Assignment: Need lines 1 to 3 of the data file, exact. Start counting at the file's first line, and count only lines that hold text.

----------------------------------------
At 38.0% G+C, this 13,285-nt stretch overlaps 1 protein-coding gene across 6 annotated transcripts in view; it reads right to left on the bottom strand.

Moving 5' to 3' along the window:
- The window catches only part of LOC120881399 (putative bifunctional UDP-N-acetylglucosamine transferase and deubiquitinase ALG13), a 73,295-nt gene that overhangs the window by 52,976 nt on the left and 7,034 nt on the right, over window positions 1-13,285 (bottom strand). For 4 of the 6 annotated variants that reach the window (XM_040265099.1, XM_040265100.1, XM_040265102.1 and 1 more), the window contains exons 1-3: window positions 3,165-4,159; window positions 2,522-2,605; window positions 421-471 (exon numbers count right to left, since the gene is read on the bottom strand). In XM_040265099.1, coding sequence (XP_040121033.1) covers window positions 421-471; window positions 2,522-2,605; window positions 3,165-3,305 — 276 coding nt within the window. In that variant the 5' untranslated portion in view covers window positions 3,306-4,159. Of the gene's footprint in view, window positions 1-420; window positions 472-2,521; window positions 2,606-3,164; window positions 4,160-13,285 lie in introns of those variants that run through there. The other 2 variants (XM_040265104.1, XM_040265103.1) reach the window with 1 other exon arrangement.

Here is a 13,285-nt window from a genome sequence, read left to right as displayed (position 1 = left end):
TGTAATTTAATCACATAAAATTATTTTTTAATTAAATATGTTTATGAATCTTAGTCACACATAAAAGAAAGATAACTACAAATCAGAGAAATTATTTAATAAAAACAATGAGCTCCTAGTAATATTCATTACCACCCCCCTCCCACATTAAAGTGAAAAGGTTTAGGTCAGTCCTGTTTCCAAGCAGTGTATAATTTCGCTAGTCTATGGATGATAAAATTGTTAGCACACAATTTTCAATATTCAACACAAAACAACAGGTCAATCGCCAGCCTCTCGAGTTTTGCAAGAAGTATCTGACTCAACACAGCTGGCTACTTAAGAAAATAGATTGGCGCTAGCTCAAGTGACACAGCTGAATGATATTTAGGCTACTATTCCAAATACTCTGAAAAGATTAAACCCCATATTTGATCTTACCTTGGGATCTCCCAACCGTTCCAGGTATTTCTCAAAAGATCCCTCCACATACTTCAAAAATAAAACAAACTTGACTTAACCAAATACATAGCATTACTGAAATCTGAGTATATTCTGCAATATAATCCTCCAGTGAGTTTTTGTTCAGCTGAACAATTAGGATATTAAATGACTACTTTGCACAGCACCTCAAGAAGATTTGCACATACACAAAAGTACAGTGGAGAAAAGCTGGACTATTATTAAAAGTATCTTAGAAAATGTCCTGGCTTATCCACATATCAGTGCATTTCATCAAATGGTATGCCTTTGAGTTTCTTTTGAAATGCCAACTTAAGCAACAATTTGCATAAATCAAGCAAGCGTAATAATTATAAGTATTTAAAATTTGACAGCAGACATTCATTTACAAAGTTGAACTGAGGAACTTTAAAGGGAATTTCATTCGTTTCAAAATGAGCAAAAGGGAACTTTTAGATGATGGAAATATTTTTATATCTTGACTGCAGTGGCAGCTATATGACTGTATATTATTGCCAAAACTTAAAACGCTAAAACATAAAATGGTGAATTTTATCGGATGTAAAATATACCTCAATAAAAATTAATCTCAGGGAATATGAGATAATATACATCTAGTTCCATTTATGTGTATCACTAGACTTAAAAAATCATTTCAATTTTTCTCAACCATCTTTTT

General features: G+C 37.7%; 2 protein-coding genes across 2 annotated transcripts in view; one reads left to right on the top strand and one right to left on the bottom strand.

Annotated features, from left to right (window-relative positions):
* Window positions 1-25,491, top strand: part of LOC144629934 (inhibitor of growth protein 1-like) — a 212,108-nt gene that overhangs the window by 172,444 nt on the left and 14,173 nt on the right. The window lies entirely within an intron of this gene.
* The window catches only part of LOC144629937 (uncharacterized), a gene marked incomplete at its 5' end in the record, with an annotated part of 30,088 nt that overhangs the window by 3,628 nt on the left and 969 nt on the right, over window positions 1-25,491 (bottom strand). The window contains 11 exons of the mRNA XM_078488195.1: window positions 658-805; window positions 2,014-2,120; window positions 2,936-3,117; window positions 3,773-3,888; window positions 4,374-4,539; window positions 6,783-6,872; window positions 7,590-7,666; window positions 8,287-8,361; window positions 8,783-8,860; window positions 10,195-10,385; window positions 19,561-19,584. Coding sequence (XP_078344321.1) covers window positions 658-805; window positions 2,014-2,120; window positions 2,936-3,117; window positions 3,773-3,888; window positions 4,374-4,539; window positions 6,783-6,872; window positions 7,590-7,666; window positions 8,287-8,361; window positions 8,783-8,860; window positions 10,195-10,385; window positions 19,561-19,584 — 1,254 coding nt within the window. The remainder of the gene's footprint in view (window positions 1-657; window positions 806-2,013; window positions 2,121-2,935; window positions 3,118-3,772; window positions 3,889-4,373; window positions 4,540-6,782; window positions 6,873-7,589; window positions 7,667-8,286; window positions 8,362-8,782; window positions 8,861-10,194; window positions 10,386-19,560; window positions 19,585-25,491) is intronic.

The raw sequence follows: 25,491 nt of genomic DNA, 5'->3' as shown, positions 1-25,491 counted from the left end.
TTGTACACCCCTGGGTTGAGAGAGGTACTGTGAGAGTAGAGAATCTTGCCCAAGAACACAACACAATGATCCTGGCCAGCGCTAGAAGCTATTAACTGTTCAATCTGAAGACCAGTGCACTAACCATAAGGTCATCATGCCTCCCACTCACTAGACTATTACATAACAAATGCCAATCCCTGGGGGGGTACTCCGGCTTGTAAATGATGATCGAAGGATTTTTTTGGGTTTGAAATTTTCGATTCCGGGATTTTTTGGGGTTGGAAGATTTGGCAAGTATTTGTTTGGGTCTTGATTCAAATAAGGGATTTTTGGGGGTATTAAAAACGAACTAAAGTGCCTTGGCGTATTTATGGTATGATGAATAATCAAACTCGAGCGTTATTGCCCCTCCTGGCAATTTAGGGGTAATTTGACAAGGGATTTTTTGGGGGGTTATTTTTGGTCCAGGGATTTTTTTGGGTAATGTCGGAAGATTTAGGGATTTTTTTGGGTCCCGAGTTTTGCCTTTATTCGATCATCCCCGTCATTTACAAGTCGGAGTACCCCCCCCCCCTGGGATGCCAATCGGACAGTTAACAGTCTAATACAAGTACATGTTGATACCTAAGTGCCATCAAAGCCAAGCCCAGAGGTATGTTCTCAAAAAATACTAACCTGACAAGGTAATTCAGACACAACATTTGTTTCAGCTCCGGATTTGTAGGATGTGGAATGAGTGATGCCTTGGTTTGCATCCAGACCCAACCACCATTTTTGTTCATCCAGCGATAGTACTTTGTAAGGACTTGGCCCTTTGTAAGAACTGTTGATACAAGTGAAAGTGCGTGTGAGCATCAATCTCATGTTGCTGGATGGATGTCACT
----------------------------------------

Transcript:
At 38.0% G+C, this 13,285-nt stretch overlaps 1 protein-coding gene across 6 annotated transcripts in view; it reads right to left on the bottom strand.

Moving 5' to 3' along the window:
- The window catches only part of LOC120881399 (putative bifunctional UDP-N-acetylglucosamine transferase and deubiquitinase ALG13), a 73,295-nt gene that overhangs the window by 52,976 nt on the left and 7,034 nt on the right, over window positions 1-13,285 (bottom strand). For 4 of the 6 annotated variants that reach the window (XM_040265099.1, XM_040265100.1, XM_040265102.1 and 1 more), the window contains exons 1-3: window positions 3,165-4,159; window positions 2,522-2,605; window positions 421-471 (exon numbers count right to left, since the gene is read on the bottom strand). In XM_040265099.1, coding sequence (XP_040121033.1) covers window positions 421-471; window positions 2,522-2,605; window positions 3,165-3,305 — 276 coding nt within the window. In that variant the 5' untranslated portion in view covers window positions 3,306-4,159. Of the gene's footprint in view, window positions 1-420; window positions 472-2,521; window positions 2,606-3,164; window positions 4,160-13,285 lie in introns of those variants that run through there. The other 2 variants (XM_040265104.1, XM_040265103.1) reach the window with 1 other exon arrangement.